- Indirajth Power Private Limited v. UOI & Ors
On account of the lockdown in the country due to the spread of the COVID-19 pandemic, the petitioner sought prohibition of the bank guarantee inter-alia, which could lead the petitioner to be declared an NPA.
While observing the actions of the petitioner, i.e. despite an extension of 12 months, the Court was not able to satisfy its duty under the contract, it declined to grant the petitioner relief. The Court noted that the status of the applicant under the agreement was not impaired by the imposition of a lockdown.
The solution of the courts was to analyze the problem on the basis of the facts of each case and the parties were given relief accordingly. In a case where success is otherwise feasible, parties should also stay away from attempting to demonstrate frustration. In addition, the proximity of the case to the non-performance that is not attributable or foreseeable by the parties is what achieves importance and thus falls under the three tests highlighted above.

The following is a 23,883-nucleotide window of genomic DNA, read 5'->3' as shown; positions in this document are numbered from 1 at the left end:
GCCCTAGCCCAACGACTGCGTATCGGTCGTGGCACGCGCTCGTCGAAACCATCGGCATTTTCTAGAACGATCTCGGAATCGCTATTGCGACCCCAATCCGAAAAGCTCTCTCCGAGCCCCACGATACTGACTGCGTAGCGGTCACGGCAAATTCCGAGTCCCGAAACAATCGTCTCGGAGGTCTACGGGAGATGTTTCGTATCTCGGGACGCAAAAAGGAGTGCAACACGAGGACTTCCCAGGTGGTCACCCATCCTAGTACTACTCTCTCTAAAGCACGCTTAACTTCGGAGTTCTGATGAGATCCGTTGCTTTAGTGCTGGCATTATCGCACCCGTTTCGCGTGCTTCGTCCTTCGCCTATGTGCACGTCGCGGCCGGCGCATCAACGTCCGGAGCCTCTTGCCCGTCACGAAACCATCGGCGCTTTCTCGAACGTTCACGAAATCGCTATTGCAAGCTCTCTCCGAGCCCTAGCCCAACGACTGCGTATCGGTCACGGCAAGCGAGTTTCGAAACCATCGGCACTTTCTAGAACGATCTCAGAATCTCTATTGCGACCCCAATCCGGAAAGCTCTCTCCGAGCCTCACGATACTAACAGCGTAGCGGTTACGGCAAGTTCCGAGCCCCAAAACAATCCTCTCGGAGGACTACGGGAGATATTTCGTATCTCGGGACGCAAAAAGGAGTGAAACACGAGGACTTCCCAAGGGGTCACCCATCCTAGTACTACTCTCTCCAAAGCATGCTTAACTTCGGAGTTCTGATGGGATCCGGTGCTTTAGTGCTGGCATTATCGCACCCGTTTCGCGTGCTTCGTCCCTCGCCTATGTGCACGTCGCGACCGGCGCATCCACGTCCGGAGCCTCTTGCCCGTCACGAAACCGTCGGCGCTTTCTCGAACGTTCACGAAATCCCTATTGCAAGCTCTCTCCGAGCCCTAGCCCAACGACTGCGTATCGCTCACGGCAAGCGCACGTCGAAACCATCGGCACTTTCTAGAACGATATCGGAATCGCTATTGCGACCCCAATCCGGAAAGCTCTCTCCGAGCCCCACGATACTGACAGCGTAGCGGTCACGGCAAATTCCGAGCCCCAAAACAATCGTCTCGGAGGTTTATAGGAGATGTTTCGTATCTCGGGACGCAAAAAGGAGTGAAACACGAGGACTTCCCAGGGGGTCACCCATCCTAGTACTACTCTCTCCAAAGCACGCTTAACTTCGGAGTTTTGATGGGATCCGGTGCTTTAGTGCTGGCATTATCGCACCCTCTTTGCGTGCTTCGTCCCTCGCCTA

The condition of COVID-19 may be seen as temporary, making it impossible for parties to put an end to contracts simply because of dissatisfaction or failure to perform.
One of the primary problems that occur during difficult times for trade are concerns about force majeure clauses, but with vigilant adherence to their contracts and applicable law, parties can effectively negotiate these turbulent waters. A more in-depth review of the approach followed by the Courts on the topic of force majeure indicates that there are no straight jacket rules with regard to the applicability of the notion of force majeure to save a party from contract performance.
The solution of the courts was to analyze the problem on the basis of the facts of each case and the parties were given relief accordingly. In a case where success is otherwise feasible, parties should also stay away from attempting to demonstrate frustration. In the invocation of the force majeure clause under Indian law or under the applicable contract, the notion of ‘one size fits all’ will be anathema.
In the study of the applicability and enforceability of the terms of the contract, the local procedures, the use, the instructions of the legislative bodies, the basic language of the contract, the details relating to the pandemic affecting the parties, etc., are relevant.
- Mann, Howard. FORCE MAJEURE AND COVID-19: LEGAL RISKS OF A DOUBLE-EDGED SWORD. International Institute for Sustainable Development (IISD), 2020
- Van Teijlingen, Karolien, and Barbara Hogenboom. COVID-19 Impact on the Value Chain in Latin America. Clingendael Institute, 2020,